The remote-controlled drone was equipped with horsehairs coated with a special gel, which the researchers say was crucial to the process.
"This is the world's first demonstration of pollination by an artificial robotic pollinator," said Eijiro Miyako of the National Institute of Advanced Industrial Science and Technology in Japan, one of the authors of the study, which was published in the journal Chem.
The researchers have made a video showing the drone collecting pollen from a lily:
A bee replacement?
Pollination is a fundamental natural process that allows plants to reproduce.
Pollen, which contains the plant's genetic material, must travel from the male part of a flower to the female part of another flower of the same species to achieve fertilization.
Most commonly, this requires a pollinator -- an organism that will physically transfer the pollen between flowers. Several animals act as pollinators, including birds and bats, but the majority of them are insects.
About 75 percent of the world's crops, including staples such as apples, chocolate, carrots and coffee, depend at least in part on pollination, according to a report released by the United Nations. The estimated value of food produced with the help of pollinators is between $235 billion and $577 billion a year.
But many pollinators are under threat, particularly insects like bees and butterflies. They belong to a group -- invertebrate pollinators -- in which 40 percent of species face extinction, according to the same report.
The drone is an attempt to address this problem: "The global pollination crisis is a critical issue for the natural environment and our lives," the authors wrote in the study.
The key is in the gel
To create the artificial pollinator, the researchers first picked a $100, commercially available small drone. Then they attached horse hair bristles from a paint brush to its underside, to mimic the fuzzy torso of a bee.
Finally, they coated the hairs with a sticky gel, which is used to capture the pollen when the drone touches the flower, as a semi-permanent "glue."
The development of the gel is a case of serendipity, not uncommon in science, as Miyako had experimented with it a decade ago for a completely different purpose: "But it didn't do what I wanted it to do, so I put it away in a drawer and forgot about it until I moved out of my lab two years ago," he told CNN.
Its peculiar aspect is that it doesn't dry up: "Conventional gels are mainly made of water, so they evaporate quickly, which makes them useless for this application. Our sticky gel does not evaporate even if put in a vacuum or a hot oven," he explained.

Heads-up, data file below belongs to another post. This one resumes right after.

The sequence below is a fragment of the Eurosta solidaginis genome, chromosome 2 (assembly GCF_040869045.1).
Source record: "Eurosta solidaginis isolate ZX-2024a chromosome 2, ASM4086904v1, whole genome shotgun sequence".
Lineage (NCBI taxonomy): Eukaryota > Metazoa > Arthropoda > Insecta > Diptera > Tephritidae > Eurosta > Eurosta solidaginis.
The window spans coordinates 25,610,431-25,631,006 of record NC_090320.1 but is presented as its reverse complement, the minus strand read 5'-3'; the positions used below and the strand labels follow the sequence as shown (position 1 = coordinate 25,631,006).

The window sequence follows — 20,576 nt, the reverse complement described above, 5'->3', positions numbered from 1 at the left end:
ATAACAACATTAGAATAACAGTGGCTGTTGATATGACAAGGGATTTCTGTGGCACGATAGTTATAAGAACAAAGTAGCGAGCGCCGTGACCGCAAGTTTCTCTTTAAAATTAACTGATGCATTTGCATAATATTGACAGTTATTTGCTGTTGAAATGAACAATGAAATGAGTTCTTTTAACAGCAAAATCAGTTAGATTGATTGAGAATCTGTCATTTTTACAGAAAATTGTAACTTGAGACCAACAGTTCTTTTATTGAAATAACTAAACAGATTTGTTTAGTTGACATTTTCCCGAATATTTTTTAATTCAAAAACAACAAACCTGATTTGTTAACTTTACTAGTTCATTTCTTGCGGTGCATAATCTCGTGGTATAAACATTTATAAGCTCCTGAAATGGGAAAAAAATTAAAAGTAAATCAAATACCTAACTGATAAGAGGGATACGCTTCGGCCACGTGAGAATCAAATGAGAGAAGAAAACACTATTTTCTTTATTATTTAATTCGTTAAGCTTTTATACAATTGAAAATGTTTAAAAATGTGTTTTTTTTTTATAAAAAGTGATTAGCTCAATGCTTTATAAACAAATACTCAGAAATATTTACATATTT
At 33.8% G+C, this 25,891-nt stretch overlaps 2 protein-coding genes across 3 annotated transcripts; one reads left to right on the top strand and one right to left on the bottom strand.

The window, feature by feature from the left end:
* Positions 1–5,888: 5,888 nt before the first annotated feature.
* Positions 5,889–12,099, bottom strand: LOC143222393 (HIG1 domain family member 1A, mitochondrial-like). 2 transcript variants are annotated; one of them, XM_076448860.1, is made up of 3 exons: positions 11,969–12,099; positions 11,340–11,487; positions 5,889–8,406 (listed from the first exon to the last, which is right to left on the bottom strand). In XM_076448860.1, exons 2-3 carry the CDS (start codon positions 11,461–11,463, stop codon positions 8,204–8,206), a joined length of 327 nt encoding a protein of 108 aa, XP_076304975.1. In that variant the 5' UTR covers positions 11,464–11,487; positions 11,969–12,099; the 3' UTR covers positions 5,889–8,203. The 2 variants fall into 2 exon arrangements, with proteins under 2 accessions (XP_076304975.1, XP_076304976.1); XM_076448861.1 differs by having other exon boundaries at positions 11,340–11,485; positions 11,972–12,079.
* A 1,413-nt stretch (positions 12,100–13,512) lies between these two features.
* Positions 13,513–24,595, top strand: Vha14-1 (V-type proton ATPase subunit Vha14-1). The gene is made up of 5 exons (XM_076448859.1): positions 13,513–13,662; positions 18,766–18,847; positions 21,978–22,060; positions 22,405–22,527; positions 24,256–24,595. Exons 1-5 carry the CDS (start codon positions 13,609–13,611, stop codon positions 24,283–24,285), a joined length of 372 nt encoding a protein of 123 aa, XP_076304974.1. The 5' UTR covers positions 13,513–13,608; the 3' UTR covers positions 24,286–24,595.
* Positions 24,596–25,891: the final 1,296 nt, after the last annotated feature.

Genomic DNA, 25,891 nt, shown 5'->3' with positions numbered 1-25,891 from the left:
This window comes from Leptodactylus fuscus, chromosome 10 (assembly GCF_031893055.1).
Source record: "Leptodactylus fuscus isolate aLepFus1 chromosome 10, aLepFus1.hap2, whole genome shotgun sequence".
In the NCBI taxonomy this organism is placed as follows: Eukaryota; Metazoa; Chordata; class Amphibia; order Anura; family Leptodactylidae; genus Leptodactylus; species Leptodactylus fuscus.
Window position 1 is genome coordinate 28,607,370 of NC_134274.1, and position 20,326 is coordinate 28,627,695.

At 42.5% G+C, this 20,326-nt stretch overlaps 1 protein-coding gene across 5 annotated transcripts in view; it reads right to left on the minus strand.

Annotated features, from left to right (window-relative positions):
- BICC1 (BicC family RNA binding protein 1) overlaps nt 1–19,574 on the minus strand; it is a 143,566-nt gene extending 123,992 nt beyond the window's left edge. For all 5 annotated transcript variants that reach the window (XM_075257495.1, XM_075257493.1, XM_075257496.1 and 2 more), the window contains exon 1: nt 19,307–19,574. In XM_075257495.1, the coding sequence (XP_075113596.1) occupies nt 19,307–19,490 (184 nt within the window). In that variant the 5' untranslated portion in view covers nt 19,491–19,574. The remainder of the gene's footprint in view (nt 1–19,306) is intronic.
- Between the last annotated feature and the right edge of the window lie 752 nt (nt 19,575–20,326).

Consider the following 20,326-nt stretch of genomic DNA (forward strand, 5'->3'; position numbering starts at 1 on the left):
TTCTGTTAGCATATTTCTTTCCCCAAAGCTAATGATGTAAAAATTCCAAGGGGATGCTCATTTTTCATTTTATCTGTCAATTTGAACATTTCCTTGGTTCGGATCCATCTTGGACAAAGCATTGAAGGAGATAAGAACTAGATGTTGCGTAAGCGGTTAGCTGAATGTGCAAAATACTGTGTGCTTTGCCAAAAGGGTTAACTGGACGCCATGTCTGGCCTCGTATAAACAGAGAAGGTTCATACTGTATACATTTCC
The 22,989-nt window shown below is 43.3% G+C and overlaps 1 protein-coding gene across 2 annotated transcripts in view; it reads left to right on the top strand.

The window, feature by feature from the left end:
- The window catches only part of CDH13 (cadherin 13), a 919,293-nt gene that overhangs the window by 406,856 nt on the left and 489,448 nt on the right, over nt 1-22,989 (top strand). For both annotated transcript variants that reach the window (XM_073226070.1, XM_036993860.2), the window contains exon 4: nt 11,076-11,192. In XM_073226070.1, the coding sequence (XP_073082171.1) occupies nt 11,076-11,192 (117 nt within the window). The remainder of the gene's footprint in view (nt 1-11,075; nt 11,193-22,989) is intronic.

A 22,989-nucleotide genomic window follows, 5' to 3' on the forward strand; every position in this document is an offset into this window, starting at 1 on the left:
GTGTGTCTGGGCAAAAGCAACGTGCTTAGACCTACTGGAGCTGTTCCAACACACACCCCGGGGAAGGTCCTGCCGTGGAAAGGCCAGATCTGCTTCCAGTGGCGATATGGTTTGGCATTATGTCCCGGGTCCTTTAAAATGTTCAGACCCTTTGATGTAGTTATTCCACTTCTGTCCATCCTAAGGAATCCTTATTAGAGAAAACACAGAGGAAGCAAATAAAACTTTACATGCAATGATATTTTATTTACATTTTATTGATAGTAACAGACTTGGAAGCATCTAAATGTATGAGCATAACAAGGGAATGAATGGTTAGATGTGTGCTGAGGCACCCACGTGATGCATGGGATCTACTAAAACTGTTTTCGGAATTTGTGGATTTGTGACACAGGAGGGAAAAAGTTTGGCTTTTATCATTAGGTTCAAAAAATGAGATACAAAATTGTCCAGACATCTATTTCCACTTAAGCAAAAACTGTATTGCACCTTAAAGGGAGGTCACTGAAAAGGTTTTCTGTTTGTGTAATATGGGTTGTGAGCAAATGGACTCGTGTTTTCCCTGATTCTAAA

When Miyako stumbled upon the old gel, he noted that it hadn't changed in size, volume or viscosity after all those years, making it an ideal candidate for the new application.
The artificial pollinator was commandeered towards the stamens and pistils of L. japonicum flowers, a type of wild lily. Pollination was confirmed using fluorescent microscopy.
Not as good as the real thing
The peculiarity of this project is that it focuses on the pollination process, rather than the construction of a robotic bee.
As the authors note, "practical pollination has not yet been demonstrated with the aerial robots currently available."
However, pollination was achieved on a very large flower, and the drone was not autonomous: "I believe that some form of artificial intelligence and GPS would be very useful for the development of such automatic machines in future," said Miyako.
Much work remains to be done before we can emulate the complex behavior of insects and animals: "There is little chance this can replace pollinators," said Christina Grozinger, Director of the Center for Pollinator Research at Penn State University.
"Pollinators have evolved specialized behaviors to work with different kinds of flowers. The proposed artificial pollinator does not have any of these specialized behaviors, and thus really can only 'pollinate' flowers that are extremely easy to pollinate," she added.
Looking for artificial alternatives should not distract attention from the source of the problem, Grozinger argues: "Pollinator declines are 'canaries in a coal mine' - - they are simply one example of larger-scale declines in animal and plant biodiversity. And really, would we want to live in a world without pollinators?"